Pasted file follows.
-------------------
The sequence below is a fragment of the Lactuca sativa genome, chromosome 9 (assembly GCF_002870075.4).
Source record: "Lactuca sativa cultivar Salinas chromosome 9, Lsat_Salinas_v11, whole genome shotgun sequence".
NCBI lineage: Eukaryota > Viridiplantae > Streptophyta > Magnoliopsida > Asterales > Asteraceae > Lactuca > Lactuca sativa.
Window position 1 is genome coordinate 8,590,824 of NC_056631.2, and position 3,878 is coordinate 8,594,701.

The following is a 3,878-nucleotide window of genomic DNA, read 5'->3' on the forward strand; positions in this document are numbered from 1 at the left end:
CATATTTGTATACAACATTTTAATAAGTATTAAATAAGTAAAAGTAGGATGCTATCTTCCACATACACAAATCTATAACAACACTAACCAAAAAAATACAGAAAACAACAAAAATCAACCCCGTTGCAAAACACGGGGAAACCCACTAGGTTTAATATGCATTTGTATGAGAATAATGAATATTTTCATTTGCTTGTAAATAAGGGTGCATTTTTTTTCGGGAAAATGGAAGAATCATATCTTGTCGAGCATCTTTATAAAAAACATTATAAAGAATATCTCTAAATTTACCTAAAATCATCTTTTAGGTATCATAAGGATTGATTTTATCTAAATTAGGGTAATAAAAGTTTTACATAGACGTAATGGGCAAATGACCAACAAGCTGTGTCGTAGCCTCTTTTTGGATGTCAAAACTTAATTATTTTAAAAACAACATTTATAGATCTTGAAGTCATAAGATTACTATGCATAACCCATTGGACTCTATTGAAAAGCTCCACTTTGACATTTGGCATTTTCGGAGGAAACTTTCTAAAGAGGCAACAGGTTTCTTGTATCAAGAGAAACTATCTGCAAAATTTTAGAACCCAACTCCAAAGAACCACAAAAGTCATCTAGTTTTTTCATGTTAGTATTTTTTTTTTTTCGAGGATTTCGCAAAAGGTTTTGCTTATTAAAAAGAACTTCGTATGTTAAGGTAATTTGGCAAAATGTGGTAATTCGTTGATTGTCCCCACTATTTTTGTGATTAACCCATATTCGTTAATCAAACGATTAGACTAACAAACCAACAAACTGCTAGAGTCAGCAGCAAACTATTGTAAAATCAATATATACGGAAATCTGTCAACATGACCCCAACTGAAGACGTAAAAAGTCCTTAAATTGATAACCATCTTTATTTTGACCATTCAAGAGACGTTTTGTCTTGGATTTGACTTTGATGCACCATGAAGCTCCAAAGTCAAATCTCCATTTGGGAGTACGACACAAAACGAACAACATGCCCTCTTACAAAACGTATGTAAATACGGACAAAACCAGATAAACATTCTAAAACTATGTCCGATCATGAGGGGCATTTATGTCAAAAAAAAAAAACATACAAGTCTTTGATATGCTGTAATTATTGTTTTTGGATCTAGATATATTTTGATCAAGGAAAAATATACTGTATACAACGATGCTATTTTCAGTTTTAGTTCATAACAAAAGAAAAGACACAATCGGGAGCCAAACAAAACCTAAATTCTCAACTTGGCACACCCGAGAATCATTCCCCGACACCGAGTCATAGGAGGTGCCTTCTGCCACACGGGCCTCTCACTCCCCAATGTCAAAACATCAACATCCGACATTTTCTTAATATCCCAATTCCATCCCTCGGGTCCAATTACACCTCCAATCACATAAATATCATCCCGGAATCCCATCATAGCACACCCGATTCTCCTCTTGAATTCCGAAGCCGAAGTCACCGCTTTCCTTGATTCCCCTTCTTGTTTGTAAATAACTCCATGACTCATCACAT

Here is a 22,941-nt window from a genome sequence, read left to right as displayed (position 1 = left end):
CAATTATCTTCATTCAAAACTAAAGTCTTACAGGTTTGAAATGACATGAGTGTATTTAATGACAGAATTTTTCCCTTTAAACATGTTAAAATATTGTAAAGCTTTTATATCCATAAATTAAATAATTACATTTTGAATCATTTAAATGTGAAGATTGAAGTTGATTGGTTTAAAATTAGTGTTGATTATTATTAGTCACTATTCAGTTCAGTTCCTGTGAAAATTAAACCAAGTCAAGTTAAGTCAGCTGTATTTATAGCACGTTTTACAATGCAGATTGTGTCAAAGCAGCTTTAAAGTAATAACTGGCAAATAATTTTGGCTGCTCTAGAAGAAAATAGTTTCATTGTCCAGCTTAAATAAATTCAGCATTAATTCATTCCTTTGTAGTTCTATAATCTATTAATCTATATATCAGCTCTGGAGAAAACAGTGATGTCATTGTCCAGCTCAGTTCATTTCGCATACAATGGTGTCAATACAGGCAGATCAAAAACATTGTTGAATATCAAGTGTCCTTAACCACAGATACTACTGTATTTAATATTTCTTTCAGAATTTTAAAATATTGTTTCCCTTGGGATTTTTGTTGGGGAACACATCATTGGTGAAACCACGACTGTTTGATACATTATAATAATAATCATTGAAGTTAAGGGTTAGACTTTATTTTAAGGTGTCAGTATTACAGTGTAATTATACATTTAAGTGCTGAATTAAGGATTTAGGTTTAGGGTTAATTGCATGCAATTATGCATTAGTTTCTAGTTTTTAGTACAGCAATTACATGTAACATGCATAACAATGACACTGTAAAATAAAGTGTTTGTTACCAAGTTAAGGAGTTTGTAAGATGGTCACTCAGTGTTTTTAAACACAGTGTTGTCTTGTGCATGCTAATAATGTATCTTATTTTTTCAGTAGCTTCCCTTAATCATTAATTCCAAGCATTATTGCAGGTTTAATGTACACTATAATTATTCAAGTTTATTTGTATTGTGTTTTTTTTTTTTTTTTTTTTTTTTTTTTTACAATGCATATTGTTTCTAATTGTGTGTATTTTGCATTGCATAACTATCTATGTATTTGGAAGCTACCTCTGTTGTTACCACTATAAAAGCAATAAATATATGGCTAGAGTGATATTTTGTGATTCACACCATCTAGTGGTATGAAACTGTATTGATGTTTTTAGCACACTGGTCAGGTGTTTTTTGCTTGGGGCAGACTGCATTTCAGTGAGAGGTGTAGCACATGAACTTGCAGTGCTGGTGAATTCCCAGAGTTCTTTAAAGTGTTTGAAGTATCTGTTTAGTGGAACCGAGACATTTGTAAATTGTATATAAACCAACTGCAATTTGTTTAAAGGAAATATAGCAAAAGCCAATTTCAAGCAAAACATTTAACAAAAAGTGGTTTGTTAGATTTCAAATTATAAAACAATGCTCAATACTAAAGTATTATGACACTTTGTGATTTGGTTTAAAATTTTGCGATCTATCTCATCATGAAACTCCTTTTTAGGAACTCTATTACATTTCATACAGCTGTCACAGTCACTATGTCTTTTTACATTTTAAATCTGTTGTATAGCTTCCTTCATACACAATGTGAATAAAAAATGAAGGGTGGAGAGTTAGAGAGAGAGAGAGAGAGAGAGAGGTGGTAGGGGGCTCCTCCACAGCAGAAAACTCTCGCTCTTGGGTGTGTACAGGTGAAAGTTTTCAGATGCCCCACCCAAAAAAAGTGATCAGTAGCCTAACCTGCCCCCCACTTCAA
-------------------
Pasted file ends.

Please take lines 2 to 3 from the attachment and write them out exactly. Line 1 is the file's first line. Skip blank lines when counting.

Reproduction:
Source record: "Lactuca sativa cultivar Salinas chromosome 9, Lsat_Salinas_v11, whole genome shotgun sequence".
NCBI lineage: Eukaryota > Viridiplantae > Streptophyta > Magnoliopsida > Asterales > Asteraceae > Lactuca > Lactuca sativa.